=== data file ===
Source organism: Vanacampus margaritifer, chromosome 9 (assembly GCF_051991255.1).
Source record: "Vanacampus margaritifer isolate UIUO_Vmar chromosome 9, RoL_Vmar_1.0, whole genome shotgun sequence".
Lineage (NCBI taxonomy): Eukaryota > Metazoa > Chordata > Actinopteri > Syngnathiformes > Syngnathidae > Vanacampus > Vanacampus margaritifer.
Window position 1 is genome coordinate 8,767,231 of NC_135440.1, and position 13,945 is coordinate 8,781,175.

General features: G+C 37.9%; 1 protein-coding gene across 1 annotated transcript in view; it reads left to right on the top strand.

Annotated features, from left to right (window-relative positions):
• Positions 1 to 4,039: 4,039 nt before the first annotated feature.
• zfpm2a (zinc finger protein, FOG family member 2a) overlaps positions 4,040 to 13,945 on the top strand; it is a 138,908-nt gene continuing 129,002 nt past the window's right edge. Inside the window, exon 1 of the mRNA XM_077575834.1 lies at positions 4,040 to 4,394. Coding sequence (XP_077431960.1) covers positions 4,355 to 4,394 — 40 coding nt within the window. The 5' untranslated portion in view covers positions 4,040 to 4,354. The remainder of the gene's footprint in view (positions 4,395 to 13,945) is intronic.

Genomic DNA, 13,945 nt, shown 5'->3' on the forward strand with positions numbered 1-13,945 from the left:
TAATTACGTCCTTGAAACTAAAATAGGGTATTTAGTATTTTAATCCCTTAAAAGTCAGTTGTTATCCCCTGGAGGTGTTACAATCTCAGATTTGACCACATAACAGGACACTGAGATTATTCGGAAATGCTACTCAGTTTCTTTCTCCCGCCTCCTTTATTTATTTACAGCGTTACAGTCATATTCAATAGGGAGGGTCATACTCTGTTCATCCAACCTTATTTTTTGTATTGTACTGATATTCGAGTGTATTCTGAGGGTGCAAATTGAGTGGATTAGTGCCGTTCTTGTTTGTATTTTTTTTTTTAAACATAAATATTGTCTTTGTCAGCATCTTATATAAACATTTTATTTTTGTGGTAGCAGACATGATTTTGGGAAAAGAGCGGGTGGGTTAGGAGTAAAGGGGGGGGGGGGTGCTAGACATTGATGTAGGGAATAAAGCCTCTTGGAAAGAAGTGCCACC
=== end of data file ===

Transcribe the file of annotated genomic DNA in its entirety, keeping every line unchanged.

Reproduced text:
Source organism: Vanacampus margaritifer, chromosome 9 (assembly GCF_051991255.1).
Source record: "Vanacampus margaritifer isolate UIUO_Vmar chromosome 9, RoL_Vmar_1.0, whole genome shotgun sequence".
Lineage (NCBI taxonomy): Eukaryota > Metazoa > Chordata > Actinopteri > Syngnathiformes > Syngnathidae > Vanacampus > Vanacampus margaritifer.
Window position 1 is genome coordinate 8,767,231 of NC_135440.1, and position 13,945 is coordinate 8,781,175.

General features: G+C 37.9%; 1 protein-coding gene across 1 annotated transcript in view; it reads left to right on the top strand.

Annotated features, from left to right (window-relative positions):
• Positions 1 to 4,039: 4,039 nt before the first annotated feature.
• zfpm2a (zinc finger protein, FOG family member 2a) overlaps positions 4,040 to 13,945 on the top strand; it is a 138,908-nt gene continuing 129,002 nt past the window's right edge. Inside the window, exon 1 of the mRNA XM_077575834.1 lies at positions 4,040 to 4,394. Coding sequence (XP_077431960.1) covers positions 4,355 to 4,394 — 40 coding nt within the window. The 5' untranslated portion in view covers positions 4,040 to 4,354. The remainder of the gene's footprint in view (positions 4,395 to 13,945) is intronic.

Genomic DNA, 13,945 nt, shown 5'->3' on the forward strand with positions numbered 1-13,945 from the left:
TAATTACGTCCTTGAAACTAAAATAGGGTATTTAGTATTTTAATCCCTTAAAAGTCAGTTGTTATCCCCTGGAGGTGTTACAATCTCAGATTTGACCACATAACAGGACACTGAGATTATTCGGAAATGCTACTCAGTTTCTTTCTCCCGCCTCCTTTATTTATTTACAGCGTTACAGTCATATTCAATAGGGAGGGTCATACTCTGTTCATCCAACCTTATTTTTTGTATTGTACTGATATTCGAGTGTATTCTGAGGGTGCAAATTGAGTGGATTAGTGCCGTTCTTGTTTGTATTTTTTTTTTTAAACATAAATATTGTCTTTGTCAGCATCTTATATAAACATTTTATTTTTGTGGTAGCAGACATGATTTTGGGAAAAGAGCGGGTGGGTTAGGAGTAAAGGGGGGGGGGGGTGCTAGACATTGATGTAGGGAATAAAGCCTCTTGGAAAGAAGTGCCACC